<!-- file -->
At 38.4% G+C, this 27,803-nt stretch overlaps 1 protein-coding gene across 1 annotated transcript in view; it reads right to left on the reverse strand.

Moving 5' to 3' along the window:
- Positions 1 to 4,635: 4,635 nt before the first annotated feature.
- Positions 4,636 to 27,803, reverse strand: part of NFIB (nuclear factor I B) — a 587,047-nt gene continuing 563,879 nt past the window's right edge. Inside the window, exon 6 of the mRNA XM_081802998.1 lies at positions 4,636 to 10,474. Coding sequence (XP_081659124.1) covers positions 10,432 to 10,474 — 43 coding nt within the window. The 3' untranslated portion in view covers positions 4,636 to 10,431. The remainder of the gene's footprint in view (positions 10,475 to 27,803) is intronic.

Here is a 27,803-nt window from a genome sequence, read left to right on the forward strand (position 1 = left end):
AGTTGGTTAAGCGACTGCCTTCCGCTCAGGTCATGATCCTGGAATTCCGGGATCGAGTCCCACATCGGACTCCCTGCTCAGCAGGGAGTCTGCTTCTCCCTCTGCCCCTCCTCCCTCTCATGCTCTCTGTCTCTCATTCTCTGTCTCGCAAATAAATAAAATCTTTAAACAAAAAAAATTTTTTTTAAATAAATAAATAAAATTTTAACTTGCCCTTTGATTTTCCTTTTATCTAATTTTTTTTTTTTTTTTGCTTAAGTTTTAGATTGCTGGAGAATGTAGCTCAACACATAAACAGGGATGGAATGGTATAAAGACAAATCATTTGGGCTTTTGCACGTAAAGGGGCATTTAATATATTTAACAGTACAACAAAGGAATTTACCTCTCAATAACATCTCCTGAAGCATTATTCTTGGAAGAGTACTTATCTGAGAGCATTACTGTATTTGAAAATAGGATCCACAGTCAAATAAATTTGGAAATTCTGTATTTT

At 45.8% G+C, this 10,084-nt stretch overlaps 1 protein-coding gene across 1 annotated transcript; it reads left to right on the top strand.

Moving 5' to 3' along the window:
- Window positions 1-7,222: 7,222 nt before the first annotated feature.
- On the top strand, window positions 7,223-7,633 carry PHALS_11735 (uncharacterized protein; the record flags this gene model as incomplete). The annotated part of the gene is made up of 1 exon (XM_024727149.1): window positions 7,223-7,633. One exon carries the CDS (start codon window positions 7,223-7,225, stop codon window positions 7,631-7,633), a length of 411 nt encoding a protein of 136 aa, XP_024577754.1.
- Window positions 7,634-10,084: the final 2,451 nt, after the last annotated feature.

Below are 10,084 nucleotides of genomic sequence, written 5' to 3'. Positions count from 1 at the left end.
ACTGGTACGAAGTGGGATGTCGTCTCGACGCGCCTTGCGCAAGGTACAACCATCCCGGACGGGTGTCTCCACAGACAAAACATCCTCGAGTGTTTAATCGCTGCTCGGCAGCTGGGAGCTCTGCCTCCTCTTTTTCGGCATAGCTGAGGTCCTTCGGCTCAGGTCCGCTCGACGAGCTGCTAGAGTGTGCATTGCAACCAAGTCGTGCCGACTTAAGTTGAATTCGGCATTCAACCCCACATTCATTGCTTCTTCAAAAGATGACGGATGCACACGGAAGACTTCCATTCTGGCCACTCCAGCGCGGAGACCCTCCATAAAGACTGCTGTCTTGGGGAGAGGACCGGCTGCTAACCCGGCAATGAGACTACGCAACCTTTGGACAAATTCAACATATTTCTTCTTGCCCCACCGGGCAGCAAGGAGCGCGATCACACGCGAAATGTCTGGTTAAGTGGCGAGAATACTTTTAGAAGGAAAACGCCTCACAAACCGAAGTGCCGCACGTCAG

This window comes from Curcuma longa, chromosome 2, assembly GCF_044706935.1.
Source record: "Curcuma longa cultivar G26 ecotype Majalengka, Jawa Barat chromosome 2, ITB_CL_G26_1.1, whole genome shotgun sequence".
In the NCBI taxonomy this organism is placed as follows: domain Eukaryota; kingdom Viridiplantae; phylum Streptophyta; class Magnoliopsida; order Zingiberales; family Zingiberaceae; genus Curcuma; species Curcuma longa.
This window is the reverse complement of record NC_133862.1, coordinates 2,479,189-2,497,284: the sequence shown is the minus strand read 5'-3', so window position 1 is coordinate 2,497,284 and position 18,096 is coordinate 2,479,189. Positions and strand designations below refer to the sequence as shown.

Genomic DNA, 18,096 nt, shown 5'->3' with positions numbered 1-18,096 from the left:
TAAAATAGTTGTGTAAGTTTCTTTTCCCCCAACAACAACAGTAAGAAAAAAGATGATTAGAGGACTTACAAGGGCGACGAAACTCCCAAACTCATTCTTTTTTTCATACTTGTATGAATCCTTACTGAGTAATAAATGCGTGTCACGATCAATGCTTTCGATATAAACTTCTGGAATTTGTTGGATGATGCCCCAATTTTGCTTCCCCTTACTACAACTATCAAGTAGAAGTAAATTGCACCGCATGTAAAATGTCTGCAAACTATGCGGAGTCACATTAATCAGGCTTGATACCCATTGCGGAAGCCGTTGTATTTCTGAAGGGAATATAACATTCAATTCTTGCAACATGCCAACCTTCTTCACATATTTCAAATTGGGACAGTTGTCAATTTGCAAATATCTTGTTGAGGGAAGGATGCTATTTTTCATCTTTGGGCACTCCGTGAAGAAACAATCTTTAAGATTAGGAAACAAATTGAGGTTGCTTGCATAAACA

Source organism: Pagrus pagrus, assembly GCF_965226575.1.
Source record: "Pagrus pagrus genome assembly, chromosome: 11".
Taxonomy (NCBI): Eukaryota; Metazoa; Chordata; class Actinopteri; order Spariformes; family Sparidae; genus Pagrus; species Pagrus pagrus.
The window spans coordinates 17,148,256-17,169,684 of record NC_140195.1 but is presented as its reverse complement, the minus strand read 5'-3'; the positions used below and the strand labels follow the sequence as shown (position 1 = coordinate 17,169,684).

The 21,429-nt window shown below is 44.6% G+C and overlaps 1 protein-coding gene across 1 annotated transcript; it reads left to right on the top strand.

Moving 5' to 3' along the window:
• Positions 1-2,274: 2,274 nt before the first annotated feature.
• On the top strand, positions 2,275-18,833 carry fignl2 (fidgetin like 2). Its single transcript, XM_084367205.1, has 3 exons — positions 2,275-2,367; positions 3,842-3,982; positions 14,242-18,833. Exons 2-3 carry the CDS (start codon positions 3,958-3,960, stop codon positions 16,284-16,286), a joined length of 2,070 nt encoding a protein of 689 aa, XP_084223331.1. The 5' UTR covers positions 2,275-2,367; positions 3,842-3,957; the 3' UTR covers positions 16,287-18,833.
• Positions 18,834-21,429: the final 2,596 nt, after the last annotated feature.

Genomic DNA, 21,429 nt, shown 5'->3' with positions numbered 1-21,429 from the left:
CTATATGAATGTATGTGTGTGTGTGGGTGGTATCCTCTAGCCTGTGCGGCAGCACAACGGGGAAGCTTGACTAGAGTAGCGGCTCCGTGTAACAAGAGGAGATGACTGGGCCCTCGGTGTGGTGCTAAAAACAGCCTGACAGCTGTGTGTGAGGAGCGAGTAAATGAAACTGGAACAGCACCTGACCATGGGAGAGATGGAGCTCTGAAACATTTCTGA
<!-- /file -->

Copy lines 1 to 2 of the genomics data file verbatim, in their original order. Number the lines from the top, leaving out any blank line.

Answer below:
At 38.4% G+C, this 27,803-nt stretch overlaps 1 protein-coding gene across 1 annotated transcript in view; it reads right to left on the reverse strand.

Moving 5' to 3' along the window: